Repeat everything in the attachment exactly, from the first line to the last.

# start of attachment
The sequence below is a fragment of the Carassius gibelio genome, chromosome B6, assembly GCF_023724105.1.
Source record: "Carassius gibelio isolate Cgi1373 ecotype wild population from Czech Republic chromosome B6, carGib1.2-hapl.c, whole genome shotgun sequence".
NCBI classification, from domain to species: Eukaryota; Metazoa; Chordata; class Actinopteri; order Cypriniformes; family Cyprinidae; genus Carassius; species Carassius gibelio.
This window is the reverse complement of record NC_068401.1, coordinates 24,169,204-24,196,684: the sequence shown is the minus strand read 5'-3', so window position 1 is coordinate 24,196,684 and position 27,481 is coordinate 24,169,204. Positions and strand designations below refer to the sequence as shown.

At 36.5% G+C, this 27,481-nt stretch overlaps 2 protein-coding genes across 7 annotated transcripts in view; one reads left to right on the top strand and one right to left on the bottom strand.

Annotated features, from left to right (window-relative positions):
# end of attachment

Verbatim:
The sequence below is a fragment of the Carassius gibelio genome, chromosome B6, assembly GCF_023724105.1.
Source record: "Carassius gibelio isolate Cgi1373 ecotype wild population from Czech Republic chromosome B6, carGib1.2-hapl.c, whole genome shotgun sequence".
NCBI classification, from domain to species: Eukaryota; Metazoa; Chordata; class Actinopteri; order Cypriniformes; family Cyprinidae; genus Carassius; species Carassius gibelio.
This window is the reverse complement of record NC_068401.1, coordinates 24,169,204-24,196,684: the sequence shown is the minus strand read 5'-3', so window position 1 is coordinate 24,196,684 and position 27,481 is coordinate 24,169,204. Positions and strand designations below refer to the sequence as shown.

At 36.5% G+C, this 27,481-nt stretch overlaps 2 protein-coding genes across 7 annotated transcripts in view; one reads left to right on the top strand and one right to left on the bottom strand.

Annotated features, from left to right (window-relative positions):